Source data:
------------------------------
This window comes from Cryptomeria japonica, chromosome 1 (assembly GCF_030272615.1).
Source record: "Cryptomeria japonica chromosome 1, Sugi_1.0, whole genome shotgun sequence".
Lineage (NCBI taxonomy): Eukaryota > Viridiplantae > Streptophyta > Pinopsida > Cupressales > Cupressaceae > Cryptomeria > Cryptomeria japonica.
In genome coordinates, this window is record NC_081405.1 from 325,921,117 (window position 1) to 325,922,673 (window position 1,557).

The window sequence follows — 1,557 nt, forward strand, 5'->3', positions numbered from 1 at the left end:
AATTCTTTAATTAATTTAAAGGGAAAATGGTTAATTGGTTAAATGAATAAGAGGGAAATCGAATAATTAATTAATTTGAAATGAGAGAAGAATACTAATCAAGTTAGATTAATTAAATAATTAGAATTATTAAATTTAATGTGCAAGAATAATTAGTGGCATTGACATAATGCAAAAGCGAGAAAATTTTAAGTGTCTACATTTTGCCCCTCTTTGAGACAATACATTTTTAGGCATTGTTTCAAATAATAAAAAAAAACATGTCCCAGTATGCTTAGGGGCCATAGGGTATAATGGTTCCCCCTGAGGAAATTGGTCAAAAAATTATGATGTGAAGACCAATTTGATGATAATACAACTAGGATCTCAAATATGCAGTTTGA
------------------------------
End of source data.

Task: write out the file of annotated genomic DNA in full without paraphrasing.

This window comes from Cryptomeria japonica, chromosome 1 (assembly GCF_030272615.1).
Source record: "Cryptomeria japonica chromosome 1, Sugi_1.0, whole genome shotgun sequence".
Lineage (NCBI taxonomy): Eukaryota > Viridiplantae > Streptophyta > Pinopsida > Cupressales > Cupressaceae > Cryptomeria > Cryptomeria japonica.
In genome coordinates, this window is record NC_081405.1 from 325,921,117 (window position 1) to 325,922,673 (window position 1,557).

The window sequence follows — 1,557 nt, forward strand, 5'->3', positions numbered from 1 at the left end:
AATTCTTTAATTAATTTAAAGGGAAAATGGTTAATTGGTTAAATGAATAAGAGGGAAATCGAATAATTAATTAATTTGAAATGAGAGAAGAATACTAATCAAGTTAGATTAATTAAATAATTAGAATTATTAAATTTAATGTGCAAGAATAATTAGTGGCATTGACATAATGCAAAAGCGAGAAAATTTTAAGTGTCTACATTTTGCCCCTCTTTGAGACAATACATTTTTAGGCATTGTTTCAAATAATAAAAAAAAACATGTCCCAGTATGCTTAGGGGCCATAGGGTATAATGGTTCCCCCTGAGGAAATTGGTCAAAAAATTATGATGTGAAGACCAATTTGATGATAATACAACTAGGATCTCAAATATGCAGTTTGA